TL: Yeah. I had been in college and I dropped out, and I joined a little theater company. I didn’t really want to do it, because I didn’t really think… I wanted to have a family and a life and all that kind of deal, and it just became apparent to me that that wouldn’t be easy. I’d been on tour in West Virginia with a repertory company, where it was 13 actors in a nine-passenger van, touring around the South. We did a Scottish play and The Last Meeting Of The Knights Of The White Magnolia, and… it was kind of hellish. And on the way back, I decided that I was going to go back to school after having dropped out. And on the way back north to Chicago, I stopped in at the University Of Illinois, in Champaign-Urbana, and the first place I ended up going was the theater. I wanted to go back and maybe go into biology. I’m into birds and shit, and I thought I’d be a zoologist or an ornithologist or some kind of thing. I was into that. And the first place I went when I got to campus was the theater, and I walked in, and there were the lights on the stage. I walked out on the stage and made some noises, and… I was hooked. So I kind of didn’t want to, but fortunately I made a living at it.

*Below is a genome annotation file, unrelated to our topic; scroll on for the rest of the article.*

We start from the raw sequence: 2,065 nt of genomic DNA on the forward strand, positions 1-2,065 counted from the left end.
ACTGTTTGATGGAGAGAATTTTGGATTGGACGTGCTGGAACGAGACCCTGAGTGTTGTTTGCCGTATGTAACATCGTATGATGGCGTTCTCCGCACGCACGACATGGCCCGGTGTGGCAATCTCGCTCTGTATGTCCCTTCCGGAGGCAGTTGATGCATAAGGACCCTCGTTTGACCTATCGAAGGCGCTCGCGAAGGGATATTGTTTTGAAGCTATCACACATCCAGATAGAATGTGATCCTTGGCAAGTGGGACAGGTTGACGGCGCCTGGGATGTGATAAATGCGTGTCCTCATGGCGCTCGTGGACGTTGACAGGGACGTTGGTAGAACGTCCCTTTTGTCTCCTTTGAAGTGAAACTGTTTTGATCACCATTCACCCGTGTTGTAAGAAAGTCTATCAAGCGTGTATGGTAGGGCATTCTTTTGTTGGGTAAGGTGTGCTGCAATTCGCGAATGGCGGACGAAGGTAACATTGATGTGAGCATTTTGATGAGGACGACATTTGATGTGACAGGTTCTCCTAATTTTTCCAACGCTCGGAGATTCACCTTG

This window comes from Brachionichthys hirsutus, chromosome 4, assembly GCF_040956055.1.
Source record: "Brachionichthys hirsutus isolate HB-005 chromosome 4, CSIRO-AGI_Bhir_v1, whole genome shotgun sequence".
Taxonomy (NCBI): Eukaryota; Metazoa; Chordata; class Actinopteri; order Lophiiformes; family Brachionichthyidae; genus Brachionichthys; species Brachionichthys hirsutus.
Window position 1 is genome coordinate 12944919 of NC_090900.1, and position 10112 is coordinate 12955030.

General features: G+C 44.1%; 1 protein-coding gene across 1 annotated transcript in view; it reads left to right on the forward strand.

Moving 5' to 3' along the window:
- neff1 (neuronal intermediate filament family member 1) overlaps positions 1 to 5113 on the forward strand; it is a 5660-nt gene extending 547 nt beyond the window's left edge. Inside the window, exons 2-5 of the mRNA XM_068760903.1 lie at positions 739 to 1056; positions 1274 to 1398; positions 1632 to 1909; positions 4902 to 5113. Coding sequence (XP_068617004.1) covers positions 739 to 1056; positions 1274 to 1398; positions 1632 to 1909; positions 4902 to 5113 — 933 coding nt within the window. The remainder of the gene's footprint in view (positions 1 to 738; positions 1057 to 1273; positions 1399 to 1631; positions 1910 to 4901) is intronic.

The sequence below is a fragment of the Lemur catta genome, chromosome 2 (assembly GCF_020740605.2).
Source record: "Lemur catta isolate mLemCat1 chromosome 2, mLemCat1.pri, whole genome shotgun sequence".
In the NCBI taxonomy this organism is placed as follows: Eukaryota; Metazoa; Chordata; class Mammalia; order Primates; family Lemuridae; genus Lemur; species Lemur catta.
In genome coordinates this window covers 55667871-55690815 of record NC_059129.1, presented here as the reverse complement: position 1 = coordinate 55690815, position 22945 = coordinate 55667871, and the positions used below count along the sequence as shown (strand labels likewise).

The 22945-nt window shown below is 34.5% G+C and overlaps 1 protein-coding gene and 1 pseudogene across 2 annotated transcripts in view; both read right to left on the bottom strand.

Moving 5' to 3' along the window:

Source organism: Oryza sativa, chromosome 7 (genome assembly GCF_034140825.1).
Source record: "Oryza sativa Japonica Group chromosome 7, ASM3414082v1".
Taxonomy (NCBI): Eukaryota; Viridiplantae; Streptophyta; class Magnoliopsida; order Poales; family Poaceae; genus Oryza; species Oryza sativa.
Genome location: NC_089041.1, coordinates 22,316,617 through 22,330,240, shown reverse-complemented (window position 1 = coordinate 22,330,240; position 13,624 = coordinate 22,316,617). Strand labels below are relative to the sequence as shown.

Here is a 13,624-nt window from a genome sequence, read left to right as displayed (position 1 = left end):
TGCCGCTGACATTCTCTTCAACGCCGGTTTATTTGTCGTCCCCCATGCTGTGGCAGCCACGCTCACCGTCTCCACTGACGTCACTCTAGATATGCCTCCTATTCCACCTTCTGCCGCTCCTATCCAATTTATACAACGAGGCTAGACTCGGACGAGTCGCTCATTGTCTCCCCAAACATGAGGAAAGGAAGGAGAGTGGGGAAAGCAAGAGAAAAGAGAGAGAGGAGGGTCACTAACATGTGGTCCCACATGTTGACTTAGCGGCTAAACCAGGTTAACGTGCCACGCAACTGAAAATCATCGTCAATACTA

AVC: How valuable was the experience of working with the Remains Theater?
TL: Oh, invaluable. It was really cool. Amy Morton got me hooked up with them. I did music for the first show, then I started doing small parts in it and doing sets and all that kind of deal. But it was an ensemble with a group of people, and I learned a lot there… about everything, but mostly about telling the story collectively. Which is what we do. That’s why I learned that lesson, and I think a lot of people who come to this don’t know that. They’re sort of focused on themselves and shit, when in fact… I mean, the best things I’ve been involved with have been when everyone was pulling their weight and telling the story and there was a sense of a movement to get that done. And the shittiest things I’ve been involved with have been with people who were stars. So I learned that in the theater, and in the Remains Theater in particular. Because it was an ensemble, and nobody made any money. We made the sets, and we pulled our weight. And I’ve taken that lesson into my later work, hopefully.
Crime Story (1986-1987)—“Frank Holman”
AVC: There’s a story that’s made the rounds about how you first met Michael Mann because you crashed the Manhunter wrap party in order to hang out with William Petersen.